A squad ravaged by injuries made the trip down to London and returned with 3 points and the first away win of the season. Victory for the Reds seemed unlikely following a nervy and disjointed start to the game in which the Gunners could quite easily have been out of sight, but for yet another accomplished display from the ever-impressive David de Gea. Nevertheless, an inexperienced defence grew into the game and the oh-so-obvious counter-attack paid dividends once more at the Emirates.
Scepticism was rife as the news filtered through of a return to a 3-5-2 system, and it was only heightened following a calamitous opening period in which the Reds looked all at sea. Welbeck, Sanchez and Wilshere all had their moments but United weathered the storm and in the second half delivered a compact and disciplined performance. It was far from pretty and a world away from the fluid, exciting, attacking football that so many associate with the club, but it got the job done.
Following resolute defending, Arsenal were exposed on the break allowing Antonio Valencia to smash a ball across the box and deflect into the net off Kieran Gibbs. United’s second was less fortuitous, as Rooney and Di Maria broke away, with the latter feeding the Reds’ captain who finished superbly. The Argentine should have added a third late on but Giroud’s well taken reply proved nothing but a consolation. In truth, it was a poor game with very little good football on show but, encouragingly, it was United who battled to come out on top; here are five things we learned from Van Gaal’s first away win in the dugout.
Eyebrows were raised as the Dutchman returned to a 3-5-2 system with the inconsistent Smalling and the inexperienced McNair and Blackett deployed as the three centre-backs.
It’s hard to argue that when tested at the start of the season the system itself did not fail to deliver performances or results. Much of the philosophy behind the switch was sound: the ability to play a no.10 in support of two strikers, providing cover for a dearth of quality defenders and numbers in the midfield; it was a system that appeared to suit the playing staff at the manager’s disposal. Nevertheless, results failed to materialise and it was evident, particularly defensively, that players were struggling to adapt.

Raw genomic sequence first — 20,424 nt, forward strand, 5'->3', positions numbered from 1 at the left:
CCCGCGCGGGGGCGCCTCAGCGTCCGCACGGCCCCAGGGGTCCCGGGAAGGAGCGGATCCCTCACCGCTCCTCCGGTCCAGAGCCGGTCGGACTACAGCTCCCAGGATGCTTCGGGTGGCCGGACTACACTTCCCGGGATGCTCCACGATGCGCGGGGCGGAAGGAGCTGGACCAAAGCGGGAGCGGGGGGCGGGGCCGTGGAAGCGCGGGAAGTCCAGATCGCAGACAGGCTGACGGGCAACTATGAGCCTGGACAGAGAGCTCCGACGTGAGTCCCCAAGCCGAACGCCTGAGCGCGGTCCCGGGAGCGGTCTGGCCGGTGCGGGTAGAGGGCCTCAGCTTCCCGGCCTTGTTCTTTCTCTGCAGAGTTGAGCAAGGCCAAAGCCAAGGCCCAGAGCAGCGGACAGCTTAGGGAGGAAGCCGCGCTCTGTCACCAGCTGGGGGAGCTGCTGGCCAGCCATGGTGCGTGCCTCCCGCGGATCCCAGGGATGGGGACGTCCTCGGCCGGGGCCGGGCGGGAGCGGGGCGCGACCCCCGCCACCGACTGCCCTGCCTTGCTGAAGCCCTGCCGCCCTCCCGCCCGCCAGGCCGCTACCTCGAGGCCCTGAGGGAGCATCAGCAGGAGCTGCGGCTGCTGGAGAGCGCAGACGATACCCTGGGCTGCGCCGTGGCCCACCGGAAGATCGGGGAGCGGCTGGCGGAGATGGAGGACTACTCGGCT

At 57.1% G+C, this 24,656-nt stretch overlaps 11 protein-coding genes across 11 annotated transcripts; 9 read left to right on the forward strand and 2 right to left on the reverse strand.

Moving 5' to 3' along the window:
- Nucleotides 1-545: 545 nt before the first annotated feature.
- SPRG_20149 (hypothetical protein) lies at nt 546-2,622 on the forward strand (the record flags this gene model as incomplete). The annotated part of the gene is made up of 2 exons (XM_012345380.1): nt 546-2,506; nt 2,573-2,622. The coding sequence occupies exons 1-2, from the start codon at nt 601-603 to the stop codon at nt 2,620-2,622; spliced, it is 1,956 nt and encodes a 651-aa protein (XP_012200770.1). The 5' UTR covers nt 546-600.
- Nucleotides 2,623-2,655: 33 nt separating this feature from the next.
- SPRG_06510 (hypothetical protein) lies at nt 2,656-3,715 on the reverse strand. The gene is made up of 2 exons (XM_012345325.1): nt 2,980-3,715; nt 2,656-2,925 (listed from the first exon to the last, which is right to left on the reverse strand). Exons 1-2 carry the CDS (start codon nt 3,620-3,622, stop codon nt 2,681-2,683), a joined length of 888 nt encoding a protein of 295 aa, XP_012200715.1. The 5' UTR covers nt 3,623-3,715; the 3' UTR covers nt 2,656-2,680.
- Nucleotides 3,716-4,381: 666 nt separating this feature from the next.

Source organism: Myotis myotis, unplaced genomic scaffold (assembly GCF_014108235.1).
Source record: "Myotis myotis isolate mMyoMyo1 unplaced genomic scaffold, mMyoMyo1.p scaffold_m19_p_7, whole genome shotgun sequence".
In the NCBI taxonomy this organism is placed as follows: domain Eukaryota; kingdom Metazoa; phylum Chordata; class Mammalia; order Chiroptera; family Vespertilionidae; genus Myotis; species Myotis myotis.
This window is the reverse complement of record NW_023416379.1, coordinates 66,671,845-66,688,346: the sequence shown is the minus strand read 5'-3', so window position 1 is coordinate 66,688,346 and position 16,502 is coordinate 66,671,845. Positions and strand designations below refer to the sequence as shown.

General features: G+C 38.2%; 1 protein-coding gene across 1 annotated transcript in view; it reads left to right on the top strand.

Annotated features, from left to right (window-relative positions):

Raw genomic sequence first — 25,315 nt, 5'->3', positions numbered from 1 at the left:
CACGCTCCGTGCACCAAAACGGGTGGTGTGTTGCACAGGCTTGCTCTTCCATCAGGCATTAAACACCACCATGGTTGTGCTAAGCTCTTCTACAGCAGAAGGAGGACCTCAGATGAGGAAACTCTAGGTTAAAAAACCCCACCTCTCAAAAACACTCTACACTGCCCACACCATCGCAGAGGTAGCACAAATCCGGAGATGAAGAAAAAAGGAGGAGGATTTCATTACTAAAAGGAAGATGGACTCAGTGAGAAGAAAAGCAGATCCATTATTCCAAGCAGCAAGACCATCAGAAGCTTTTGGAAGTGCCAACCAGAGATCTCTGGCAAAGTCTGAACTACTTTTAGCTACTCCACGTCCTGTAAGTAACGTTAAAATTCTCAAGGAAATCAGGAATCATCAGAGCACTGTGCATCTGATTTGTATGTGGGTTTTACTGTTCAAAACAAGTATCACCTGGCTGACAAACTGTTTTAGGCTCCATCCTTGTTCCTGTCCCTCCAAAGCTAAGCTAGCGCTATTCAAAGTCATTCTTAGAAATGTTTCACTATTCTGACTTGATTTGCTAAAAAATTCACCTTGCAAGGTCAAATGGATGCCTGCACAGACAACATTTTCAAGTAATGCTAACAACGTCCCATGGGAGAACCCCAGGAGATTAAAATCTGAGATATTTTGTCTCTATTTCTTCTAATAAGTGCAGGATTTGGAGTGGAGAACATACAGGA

In this sense, the return of the system against Arsenal was even more commendable. Despite criticism and obvious flaws earlier in the season Van Gaal, beset by injuries, chose a system that he believed would win the game. It demonstrated unwavering confidence and belief in his own methods and paid dividends with a welcome away win.
The decision may well have been a forced one, with a half-fit Luke Shaw the only recognised full-back available. But towards the latter stages the decision to play Di Maria in a forward role (similar to the one Arjen Robben had been deployed in the World Cup) proved fruitful as the Argentine broke away and set-up Wayne Rooney for the winning goal and then should have added a goal of his own.
The performance itself was far from fluid, but it was gritty, and the right players were in the right positions at the right times to capitalise. When the injury crisis eases the Dutchman may well revert to a back four, but at the Emirates United’s manager proved (in stark contrast to his opposite number) that he will sacrifice fluid football when necessary.
2) It’s Carrick, You Know
One huge positive from Saturday’s game was the performance of Michael Carrick. The midfield veteran displayed composure and excellent positioning throughout and his experience in front of such a young defence was crucial.
Daley Blind’s unwelcome injury on international duty has deprived the Reds of one of their better performers so far this season, but Carrick certainly stepped up in the Dutchman’s absence.